Folding bicycles have existed in one form or another for over a hundred years – the first U.S. patent for a folding bike was issued in 1888. There has been a heightened interest in folding bicycles in the last thirty years, particularly as a means of addressing urban transportation issues. Folding bikes are easily stored in small apartments, kept in offices under desks during the workday, and can be combined with bus and subway rides to make an efficient commute. They are also environmentally friendly and provide physical exercise. 

 In 1975, Englishman Andrew Ritchie began designing his own version of a folding bicycle from his London apartment overlooking a Roman Catholic church in South Kensington, the Brompton Oratory. After several years of prototyping, Ritchie filed a patent application for the Brompton Bicycle in 1979. By the early 1980s, Ritchie had sold 500 bikes, each assembled by hand with the aid of several assistants. In 1987, Ritchie secured private investment funding and opened a factory, eventually outgrowing it and moving to expanded facilities in Chiswick that the company still occupies today.

While there have been different color options, components and accessories added to the line over the years, the basic mechanics and folding method for the Brompton have remained unchanged since its inception. A simple operation that can be accomplished in about 20 seconds allows the user to swing the rear and front wheels around the gearing and pedals, fold down the handlebars and retract the seat post, resulting in a compact unit of about 23” x 22” x 11” that can be stowed away at home or office, or on public transportation.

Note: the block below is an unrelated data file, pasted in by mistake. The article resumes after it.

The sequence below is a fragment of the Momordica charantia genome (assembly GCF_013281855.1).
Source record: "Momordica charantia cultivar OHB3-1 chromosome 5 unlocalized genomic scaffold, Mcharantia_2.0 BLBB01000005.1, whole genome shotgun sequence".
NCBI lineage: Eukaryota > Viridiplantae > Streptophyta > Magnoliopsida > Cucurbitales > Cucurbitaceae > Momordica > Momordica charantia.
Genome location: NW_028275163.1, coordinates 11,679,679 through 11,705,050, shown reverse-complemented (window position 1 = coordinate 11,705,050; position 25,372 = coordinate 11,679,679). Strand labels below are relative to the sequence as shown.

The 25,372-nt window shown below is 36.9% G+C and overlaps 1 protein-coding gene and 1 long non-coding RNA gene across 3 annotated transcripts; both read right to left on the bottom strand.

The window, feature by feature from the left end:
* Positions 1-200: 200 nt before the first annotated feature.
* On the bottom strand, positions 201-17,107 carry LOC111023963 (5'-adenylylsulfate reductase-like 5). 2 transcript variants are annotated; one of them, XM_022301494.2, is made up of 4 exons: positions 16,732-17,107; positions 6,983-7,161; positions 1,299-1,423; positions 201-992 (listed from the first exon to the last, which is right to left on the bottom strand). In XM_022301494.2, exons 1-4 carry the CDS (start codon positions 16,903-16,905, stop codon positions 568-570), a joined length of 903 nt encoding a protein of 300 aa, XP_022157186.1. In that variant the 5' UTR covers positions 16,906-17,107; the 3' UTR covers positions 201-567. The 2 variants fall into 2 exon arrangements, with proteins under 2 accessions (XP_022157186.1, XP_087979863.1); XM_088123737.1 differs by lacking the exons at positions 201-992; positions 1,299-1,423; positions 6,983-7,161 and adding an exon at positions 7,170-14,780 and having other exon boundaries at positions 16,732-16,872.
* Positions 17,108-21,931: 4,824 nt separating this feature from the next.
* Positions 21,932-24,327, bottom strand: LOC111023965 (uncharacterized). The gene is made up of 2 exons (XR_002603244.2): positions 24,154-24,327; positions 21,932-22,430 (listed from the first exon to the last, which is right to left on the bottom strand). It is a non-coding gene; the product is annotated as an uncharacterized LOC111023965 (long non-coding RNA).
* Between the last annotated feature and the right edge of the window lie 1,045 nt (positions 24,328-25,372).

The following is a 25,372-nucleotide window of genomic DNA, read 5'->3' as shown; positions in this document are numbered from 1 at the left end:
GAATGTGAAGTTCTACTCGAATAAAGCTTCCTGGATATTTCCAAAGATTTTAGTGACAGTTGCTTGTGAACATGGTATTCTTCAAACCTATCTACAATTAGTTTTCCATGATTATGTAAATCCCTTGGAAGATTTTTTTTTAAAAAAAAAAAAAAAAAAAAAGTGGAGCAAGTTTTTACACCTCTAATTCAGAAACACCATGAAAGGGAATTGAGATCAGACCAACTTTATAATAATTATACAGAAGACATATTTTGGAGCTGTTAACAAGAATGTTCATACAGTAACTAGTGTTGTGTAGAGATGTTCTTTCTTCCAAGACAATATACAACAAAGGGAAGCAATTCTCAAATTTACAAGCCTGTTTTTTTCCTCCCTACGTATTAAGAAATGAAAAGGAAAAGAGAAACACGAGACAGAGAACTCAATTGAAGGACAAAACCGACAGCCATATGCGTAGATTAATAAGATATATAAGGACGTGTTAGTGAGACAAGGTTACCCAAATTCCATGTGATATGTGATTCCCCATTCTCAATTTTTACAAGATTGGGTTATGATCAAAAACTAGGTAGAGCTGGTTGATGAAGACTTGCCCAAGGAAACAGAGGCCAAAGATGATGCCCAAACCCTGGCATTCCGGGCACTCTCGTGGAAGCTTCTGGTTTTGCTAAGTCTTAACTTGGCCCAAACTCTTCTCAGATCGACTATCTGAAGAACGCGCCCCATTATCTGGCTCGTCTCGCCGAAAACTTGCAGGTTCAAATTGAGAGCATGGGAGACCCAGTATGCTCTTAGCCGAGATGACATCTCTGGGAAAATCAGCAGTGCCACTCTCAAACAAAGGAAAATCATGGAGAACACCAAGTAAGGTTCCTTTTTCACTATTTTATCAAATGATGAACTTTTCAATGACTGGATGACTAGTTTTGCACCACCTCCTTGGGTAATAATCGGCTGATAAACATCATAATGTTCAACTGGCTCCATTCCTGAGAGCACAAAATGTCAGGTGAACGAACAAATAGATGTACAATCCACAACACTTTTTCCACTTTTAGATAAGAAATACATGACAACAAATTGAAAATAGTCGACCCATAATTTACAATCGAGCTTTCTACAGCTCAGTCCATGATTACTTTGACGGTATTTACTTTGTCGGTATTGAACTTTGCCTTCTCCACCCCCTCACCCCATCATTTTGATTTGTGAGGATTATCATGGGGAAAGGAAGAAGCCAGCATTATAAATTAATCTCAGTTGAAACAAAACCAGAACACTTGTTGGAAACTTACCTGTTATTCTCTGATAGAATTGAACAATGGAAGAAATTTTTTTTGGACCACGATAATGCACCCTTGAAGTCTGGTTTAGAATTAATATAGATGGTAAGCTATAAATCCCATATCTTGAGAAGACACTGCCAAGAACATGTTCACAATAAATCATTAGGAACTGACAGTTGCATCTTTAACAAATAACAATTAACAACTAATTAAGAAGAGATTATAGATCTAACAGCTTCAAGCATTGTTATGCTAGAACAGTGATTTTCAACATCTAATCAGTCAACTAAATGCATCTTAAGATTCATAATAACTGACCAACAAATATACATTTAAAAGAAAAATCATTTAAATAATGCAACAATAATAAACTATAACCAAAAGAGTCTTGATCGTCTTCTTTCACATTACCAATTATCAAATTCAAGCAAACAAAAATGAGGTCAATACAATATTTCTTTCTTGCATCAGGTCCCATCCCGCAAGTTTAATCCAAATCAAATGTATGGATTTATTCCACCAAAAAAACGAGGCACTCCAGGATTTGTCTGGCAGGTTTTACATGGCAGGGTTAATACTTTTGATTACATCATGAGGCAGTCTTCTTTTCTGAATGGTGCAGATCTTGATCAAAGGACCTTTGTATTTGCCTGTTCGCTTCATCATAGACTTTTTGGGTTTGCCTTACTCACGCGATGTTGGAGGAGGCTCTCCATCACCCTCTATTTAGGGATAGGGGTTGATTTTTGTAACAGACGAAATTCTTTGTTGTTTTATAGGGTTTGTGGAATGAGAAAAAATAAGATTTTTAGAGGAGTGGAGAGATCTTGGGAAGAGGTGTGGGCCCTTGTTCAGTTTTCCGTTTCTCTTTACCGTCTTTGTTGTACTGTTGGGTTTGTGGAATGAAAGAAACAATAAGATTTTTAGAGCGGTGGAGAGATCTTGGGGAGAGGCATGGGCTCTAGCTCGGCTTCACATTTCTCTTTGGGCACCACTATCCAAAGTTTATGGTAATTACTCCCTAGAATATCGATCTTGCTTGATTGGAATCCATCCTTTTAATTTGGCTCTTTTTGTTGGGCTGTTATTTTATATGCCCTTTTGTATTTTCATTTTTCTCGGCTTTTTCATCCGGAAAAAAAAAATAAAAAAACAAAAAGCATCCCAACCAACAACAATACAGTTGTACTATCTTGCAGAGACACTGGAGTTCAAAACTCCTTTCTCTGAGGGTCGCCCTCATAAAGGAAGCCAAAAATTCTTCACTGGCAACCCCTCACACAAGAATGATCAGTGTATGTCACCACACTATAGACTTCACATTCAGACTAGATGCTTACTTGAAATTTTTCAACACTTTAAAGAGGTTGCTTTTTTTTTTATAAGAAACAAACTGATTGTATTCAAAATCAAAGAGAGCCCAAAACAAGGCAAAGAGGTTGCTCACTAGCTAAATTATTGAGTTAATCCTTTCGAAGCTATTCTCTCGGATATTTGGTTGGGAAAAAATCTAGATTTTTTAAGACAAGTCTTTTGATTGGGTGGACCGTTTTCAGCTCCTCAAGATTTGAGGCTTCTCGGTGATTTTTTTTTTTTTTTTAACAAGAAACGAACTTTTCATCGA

The durability of the Brompton is owed to the craftsmanship involved in its manufacture, particularly the joining technique of its steel and titanium frame. All of the joints in this particular frame are brazed, not welded. Brazing consists of a broad heating of the base metal area, and allowing the filler metal to be drawn through the entire joint. A properly brazed joint will generally be stronger than the metals being joined. Brazers in the Brompton factory are trained for two years before being given their own stations on the shop floor. As a point of pride in workmanship, finished bicycles include brazers’ initials stamped on the parts they completed.

The Brompton Folding Bicycle is included in Making | Breaking: New Arrivals, on view through October 29th.

Bill Shaffer is a recent graduate of the History of Design and Curatorial Studies program jointly conducted by The New School/Parsons and The Cooper Hewitt Museum.

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